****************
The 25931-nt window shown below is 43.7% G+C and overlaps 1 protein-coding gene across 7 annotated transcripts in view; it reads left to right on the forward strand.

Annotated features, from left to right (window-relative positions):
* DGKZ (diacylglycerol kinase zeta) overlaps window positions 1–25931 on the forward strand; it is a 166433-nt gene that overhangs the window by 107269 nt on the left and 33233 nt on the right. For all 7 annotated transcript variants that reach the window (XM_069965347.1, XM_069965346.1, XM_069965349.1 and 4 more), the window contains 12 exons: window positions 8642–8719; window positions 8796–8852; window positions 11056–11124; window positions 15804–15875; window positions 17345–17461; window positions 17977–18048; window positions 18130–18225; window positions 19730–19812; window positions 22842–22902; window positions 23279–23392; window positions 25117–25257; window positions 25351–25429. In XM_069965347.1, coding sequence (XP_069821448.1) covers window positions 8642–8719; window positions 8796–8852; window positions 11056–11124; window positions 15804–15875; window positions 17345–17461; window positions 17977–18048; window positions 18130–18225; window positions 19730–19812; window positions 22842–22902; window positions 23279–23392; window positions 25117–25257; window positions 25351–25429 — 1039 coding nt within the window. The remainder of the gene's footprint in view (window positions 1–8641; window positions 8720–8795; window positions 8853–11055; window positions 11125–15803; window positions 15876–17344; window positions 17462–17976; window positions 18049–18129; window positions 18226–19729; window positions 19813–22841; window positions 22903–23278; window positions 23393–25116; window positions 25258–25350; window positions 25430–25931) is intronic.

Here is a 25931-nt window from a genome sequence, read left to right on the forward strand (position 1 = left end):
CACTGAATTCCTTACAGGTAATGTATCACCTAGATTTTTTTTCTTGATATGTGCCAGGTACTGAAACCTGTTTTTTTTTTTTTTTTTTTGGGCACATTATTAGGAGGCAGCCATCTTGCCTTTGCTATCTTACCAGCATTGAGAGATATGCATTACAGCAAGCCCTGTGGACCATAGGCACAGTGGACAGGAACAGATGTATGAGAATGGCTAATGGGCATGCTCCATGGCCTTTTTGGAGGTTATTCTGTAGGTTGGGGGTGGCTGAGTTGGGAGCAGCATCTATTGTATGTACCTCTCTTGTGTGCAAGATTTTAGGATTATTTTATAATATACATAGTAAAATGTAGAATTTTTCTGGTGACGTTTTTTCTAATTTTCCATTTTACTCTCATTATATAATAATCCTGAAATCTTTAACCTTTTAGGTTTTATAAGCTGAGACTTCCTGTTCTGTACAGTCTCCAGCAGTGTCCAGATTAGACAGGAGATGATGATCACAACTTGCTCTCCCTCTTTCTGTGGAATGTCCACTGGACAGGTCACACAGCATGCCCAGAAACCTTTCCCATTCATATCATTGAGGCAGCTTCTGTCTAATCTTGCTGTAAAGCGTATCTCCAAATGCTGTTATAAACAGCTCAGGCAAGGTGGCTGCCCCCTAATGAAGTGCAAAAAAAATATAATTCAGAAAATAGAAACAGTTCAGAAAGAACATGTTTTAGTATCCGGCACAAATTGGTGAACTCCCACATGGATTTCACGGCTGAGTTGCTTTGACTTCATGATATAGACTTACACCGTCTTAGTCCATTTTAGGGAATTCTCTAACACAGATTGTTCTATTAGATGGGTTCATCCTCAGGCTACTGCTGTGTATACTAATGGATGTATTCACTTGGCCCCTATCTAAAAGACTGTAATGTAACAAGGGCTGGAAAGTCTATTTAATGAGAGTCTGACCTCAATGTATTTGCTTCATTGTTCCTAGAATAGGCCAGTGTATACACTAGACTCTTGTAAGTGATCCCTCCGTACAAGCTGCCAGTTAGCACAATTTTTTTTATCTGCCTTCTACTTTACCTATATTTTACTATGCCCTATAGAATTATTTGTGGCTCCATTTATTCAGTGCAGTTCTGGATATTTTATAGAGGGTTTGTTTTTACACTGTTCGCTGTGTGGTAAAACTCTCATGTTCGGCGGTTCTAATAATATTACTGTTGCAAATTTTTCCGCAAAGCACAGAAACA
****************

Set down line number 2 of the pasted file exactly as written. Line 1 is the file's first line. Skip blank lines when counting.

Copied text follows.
Annotated features, from left to right (window-relative positions):